What Are Your Thoughts on This Theory?
No 2019 buck tag. That could be life for the Buffalo County, Wisconsin, deer hunter this season. If the Buffalo County Deer Advisory Council gets its way, that is. They voted 4-1 (in favor) of the proposal last week.
According to Paul A. Smith and the Milwaukee Journal Sentinel, a proposal would limit the 2019 harvest to antlerless deer only. Their reasoning? The council believes this will somehow reduce the overall population, which they claim is well over capacity within the county.
Highly controversial in the hunting community at large, perhaps nowhere would such a proposal arouse more emotion than in Buffalo County, regarded by many as the No. 1 trophy-buck destination in North America, Smith said.
Exactly right. Buffalo County has one of the richest deer hunting traditions in the country. In fact, Wisconsin as a state has more record-book bucks recorded than any other. Drill down on Buffalo County, and it's pretty much king.
Earn-a-Buck, which was removed in 2011, was the most successful program Wisconsin has used to reduce the overall population in the past. That initiative was vastly unpopular, and this new option is even more radical in the eye of most hunters.
In addition to raising the ire of hunters and outfitters, it is also likely to focus attention on the failure of current hunting regulations to control burgeoning deer herds, despite the best intentions of local residents, Smith said.
He went on to say that despite 2018's goal to decrease the herd population, it increased by 12 percent instead. The council feels that they have made many attempts to reduce the herd size within the last few years to no avail, and feel the antlerless-only option is their last resort.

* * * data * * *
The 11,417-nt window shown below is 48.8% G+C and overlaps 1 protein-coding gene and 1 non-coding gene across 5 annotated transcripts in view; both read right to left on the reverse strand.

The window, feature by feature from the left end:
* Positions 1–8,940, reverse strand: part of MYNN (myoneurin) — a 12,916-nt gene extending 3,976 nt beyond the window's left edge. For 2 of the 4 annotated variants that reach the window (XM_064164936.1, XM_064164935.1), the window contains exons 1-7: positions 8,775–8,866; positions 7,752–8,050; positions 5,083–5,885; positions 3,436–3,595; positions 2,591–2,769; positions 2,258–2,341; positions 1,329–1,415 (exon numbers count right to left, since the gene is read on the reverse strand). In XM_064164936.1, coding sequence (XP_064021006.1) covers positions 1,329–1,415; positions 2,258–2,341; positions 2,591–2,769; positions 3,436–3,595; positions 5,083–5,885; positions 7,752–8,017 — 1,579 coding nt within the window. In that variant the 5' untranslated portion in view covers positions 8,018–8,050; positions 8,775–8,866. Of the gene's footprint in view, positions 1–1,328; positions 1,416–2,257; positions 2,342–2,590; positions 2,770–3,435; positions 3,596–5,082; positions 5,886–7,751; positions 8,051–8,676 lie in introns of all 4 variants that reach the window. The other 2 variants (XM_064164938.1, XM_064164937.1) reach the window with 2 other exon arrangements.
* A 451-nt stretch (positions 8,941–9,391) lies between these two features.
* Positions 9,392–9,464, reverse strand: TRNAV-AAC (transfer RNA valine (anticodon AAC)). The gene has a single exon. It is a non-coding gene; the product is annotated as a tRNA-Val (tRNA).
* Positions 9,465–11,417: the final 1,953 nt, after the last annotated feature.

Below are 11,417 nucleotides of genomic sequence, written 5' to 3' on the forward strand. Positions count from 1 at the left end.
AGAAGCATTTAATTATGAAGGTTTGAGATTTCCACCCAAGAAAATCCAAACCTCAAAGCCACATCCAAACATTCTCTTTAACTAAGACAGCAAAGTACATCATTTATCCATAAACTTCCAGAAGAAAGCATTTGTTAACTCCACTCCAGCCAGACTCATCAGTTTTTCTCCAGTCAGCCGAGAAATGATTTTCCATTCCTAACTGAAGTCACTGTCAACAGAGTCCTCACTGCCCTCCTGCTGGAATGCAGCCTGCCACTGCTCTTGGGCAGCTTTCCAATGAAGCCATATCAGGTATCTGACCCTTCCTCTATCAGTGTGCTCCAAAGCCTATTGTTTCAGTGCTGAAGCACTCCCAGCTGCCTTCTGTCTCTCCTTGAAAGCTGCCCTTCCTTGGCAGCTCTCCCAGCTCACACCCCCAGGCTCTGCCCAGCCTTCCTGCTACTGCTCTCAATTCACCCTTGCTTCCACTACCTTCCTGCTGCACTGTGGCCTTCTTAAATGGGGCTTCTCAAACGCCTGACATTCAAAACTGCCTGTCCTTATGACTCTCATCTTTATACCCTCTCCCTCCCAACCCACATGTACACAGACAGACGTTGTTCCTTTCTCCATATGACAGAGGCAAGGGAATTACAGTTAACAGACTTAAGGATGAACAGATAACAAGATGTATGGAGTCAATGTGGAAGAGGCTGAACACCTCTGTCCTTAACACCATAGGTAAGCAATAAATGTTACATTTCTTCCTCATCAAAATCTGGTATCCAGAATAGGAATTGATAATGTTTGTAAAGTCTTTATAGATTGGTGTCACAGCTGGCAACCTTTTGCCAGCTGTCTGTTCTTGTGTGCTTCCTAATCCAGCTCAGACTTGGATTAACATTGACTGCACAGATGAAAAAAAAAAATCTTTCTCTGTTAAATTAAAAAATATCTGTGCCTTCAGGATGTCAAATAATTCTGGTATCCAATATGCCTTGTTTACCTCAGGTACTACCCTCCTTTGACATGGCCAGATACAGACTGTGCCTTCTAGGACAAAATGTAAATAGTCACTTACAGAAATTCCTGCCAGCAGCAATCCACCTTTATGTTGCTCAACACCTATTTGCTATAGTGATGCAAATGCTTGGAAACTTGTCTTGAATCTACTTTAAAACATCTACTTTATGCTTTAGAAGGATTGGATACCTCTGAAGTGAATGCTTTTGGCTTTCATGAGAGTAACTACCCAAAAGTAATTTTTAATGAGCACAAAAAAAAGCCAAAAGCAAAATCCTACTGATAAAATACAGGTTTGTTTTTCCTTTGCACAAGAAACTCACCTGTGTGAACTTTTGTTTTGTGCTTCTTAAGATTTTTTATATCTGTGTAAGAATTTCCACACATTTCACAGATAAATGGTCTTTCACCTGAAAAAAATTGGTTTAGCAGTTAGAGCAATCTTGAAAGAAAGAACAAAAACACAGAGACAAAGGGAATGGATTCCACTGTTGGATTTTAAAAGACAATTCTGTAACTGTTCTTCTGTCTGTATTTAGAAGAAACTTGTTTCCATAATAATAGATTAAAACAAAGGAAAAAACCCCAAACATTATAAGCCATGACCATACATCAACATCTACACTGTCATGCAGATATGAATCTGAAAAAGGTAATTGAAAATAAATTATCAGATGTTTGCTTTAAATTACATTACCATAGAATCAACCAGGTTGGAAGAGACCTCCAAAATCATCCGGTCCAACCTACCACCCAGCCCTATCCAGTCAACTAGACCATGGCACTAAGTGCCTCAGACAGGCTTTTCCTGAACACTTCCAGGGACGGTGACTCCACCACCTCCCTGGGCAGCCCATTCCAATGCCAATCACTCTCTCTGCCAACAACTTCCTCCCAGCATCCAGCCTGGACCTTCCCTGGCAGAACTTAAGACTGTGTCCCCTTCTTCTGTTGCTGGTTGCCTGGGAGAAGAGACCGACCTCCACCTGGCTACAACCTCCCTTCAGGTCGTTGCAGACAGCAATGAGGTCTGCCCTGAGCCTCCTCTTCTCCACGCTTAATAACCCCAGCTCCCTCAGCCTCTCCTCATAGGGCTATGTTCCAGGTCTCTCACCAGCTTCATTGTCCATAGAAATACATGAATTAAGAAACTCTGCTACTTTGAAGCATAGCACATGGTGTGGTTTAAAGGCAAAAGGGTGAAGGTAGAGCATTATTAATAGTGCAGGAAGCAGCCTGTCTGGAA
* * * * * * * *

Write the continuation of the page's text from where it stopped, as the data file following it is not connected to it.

Hunters aren't the only ones against this radical measure, though. Outfitters who rely on hunters, farmers who lease land, and local businesses that benefit from tourism are (seemingly) largely against the proposal.
Two other counties have considered this measure, however briefly.
Two other CDACs - in Waupaca County in 2016 and Door County in 2017 - gave preliminary recommendations for an antlerless-only season, but backed off after severe pressure and issued final recommendations for more normal regulations, Smith said. As such, the Buffalo County CDAC is the first to issue a final recommendation for the measure. The DNR and NRB are scheduled to review it soon; the board typically sets deer regulations at its May meeting. State officials have been [slow] to change the local recommendations; fewer than 10 have been overruled since the process started in the last decade. If the antlerless-only season were implemented, no hunter, whether with bow or gun, could shoot a buck in Buffalo County this year.
Given the failure to reduce the deer herd with last year's regulations, the council felt it had no choice but to choose the antlerless-only season, Smith continued.
According to Smith, Noll said they made the decision even with the knowledge that CDAC members elsewhere had received death threats after voting, even on a preliminary basis, for an antlerless-only season.
"What good is a tool where CDAC members must fear for their lives if they vote for it?" Noll said. "I'm very proud of the courage that our committee has. Each member has an intense desire to do what is best for the resource."
But many still disagree with them.
To read the full report from Smith and the Milwaukee Journal Sentinel, go here.
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